Road travel is well developed in Japan. Whether on Expressways or on narrow, winding country roads, michi no ekis (road stations with farmer’s markets and parking lots where you can spend the night), convenience stores and vending machines are omnipresent. The latter are to be found pretty much on every corner of the road and even in the remotest of locations you will see solitary vending machines. They are always maintained and regularly stocked up, mostly on drinks.
Over the course of six months, my partner and I drove through Japan’s four main islands from Kyushu in the south to Hokkaido in the north. We concluded it was impossible to drive more for than two hours without passing a major chainstore such as 7-Eleven, Lawson or Family Mart, or one of the smaller and sometimes regionally focused stores among which Cirkle-K, Mini Mart and Surkus. Many convenience stores, called konbini, are open 24/7.
All stores have public bathrooms and a practical section selling toothbrushes, toilet paper, pens and papers, and the like. An additional convenience of the 7-Eleven is that their ATMs accept foreign credit and debit cards.
But, most importantly, convenience stores sell food. The differences in their products on offer aren’t very great and what they have in common is that their food is tasty, fresh and very affordable. Let’s take a look at what the Japanese version is of the American hotdog, hamburger and peanut butter jelly sandwich.
Onigiri are rice balls made of Japanese short grain, sticky rice. The translated name may be misleading as they come in different shapes. The Lawson brand has the advantage of onigiris coming with English translations on the package.
The large variety of tastes includes a couple of good ones for vegetarians such as triangular onigiris wrapped in dried nori seaweed filled with pickled plum (called umeboshi), kombu, or vegetables, as well as osekihans – round rice balls steamed with red adzuki beans, or yaki onigiris that are grilled with butter and soy sauce.
If you’re a meat and/or fish eater you have many more options. Enjoy onigiris filled with fish (e.g. salmon, roe or tuna with mayonnaise), shellfish (squid, shrimp) and meat (pork is a favorite).
Some are eaten cold, others are tastier when hot. The latter is no problem as the stores always have a microwave.
Not only are entire cookbooks devoted to these quintessential Japanese lunch boxes, independent bento shops can be found throughout the country. The dedication with which these dishes are prepared, presented and sometimes even elaborately packaged as a luxury gift, shows that bentos are not just about food but about art as well. Train stations and dedicated bento stores are among the places to look for the luxury packaged versions.
Convenience stores stick to the basic packaging in plastic but the contents are diverse and tasty. A typical bento consists of white rice with small servings of different pieces of fish and/or meat, and a variety of pickled, cooked and/or raw vegetables. While I have never found a bento made entirely without meat or fish, the meals may work for vegetarians as the different foods are compartmentalized and so the tastes do not mix. The store worker will heat the bento for you in the microwave but only few stores have a corner where you can eat nor do they have outdoor seating; expect to enjoy your meal in your car.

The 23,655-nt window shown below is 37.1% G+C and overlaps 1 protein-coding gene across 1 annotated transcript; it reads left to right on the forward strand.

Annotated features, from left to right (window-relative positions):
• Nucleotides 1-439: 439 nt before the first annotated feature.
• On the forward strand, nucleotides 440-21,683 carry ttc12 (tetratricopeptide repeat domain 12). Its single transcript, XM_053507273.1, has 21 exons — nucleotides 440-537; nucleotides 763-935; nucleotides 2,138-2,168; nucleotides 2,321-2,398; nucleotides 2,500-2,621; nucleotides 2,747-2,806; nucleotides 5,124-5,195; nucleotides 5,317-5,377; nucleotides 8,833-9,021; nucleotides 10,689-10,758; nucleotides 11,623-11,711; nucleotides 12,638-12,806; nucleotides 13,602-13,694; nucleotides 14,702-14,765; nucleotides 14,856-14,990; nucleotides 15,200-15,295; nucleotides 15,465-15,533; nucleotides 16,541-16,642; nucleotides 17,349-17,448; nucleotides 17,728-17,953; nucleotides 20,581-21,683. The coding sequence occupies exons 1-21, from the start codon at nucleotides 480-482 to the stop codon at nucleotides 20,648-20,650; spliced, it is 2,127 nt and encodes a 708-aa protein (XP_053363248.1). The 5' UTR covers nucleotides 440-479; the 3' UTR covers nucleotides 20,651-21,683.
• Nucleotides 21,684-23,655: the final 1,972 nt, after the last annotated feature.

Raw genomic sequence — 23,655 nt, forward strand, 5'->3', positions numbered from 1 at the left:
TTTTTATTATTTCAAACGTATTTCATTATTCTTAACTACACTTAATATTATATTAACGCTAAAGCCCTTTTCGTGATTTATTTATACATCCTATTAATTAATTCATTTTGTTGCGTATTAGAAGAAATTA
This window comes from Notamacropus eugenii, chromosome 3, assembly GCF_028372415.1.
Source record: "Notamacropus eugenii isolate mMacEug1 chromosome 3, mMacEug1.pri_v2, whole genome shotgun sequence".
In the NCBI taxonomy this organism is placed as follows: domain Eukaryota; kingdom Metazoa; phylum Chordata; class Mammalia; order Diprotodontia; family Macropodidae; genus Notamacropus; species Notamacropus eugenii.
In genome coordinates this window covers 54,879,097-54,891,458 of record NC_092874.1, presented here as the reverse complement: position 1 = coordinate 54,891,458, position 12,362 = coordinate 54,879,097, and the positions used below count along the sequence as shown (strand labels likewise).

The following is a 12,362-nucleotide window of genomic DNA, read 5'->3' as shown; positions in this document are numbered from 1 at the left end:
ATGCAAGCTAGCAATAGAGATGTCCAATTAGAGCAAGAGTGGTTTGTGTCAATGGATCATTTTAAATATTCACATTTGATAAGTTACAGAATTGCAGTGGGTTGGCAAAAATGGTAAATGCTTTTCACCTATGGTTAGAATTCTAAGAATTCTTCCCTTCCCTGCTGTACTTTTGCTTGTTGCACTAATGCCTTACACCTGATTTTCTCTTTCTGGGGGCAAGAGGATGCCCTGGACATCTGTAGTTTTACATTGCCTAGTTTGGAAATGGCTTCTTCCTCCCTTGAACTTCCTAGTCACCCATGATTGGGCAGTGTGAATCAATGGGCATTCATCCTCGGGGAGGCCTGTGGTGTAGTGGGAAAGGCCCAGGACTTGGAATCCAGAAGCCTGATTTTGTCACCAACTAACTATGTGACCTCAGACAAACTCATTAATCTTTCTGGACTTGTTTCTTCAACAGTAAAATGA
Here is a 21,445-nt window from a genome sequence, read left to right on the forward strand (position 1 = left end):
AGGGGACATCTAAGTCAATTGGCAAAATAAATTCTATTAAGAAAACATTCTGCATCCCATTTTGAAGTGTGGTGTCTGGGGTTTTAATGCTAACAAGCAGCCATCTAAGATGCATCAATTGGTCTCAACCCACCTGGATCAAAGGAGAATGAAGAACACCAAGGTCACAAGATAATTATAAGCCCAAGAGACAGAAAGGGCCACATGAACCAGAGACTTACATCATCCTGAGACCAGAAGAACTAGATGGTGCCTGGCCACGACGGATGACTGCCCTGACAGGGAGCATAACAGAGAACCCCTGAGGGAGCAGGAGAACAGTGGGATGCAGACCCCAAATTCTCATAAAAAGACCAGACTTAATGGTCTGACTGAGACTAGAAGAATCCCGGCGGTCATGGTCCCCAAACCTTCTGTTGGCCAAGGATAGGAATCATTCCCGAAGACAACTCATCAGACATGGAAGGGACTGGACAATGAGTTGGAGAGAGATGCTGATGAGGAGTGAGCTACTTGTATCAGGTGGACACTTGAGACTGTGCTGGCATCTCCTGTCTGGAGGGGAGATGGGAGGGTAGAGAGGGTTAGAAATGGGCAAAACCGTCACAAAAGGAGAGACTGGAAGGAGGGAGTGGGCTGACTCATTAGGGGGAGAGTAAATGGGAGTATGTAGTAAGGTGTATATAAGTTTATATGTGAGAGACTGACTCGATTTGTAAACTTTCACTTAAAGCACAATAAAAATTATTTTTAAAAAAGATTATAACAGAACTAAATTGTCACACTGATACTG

A large section of one of the aisles will display a vast number of dried instant noodles. Additionally, the refrigerated section offers a selection of fresh soups as well. Take your pick from Japan’s popular Udong noodles, Soba or Ramen, all of which may include meat, fish, mushrooms, tofu and/or vegetables.
You will get chopsticks and a napkin at the counter, and either the worker will heat the soup for you in the microwave or you can add hot water from the thermos that sits next to the coffee machine.
While the Japanese cuisine offers a super selection of local, traditional foods and snacks on the go, western foods have found their way into convenience stores as well. There are sections with donut-type sweet treats and bread rolls, candy bars, chocolate bars as well as the typical western-type savory snacks such as potato chips and cellophane-wrapped sandos: sandwiches with ham, cheese, and/or egg.
On the cashier’s counter is a glass case displaying western-type as well as Japanese hot food. Expect a selection of types of fried chicken (e.g. boneless, nuggets, and with bone) and steamed meat buns which are common Japanese hot snacks.
In winter additional hot foods are sold, called oden. From a metal tray take your pick from food on skewers, such as tofu, radish (called daikon) fish cakes and boiled eggs, which is heated in dashi broth.
Last but not least, drinks. Japanese drink very little soda and you won’t find a selection as large as you may find in Europe or North America. Apart from bottled water and some fruit juice, the stores mostly sell different brands of green tea and coffee in plastic or aluminum bottles, both sold as cold and hot drinks.
The 7-Elevens and Lawsons sell good fresh coffee from machines that grind beans as you push the button. Paying a mere 100 yen for a small coffee to 180 yen for a big one (US $1 – $1.80) makes it very tempting to regularly take a break.
Wherever you go in Japan, you’re sure to be caffeinated, hydrated and fed, even if by automatic machines. Happy and delicious travels in Japan!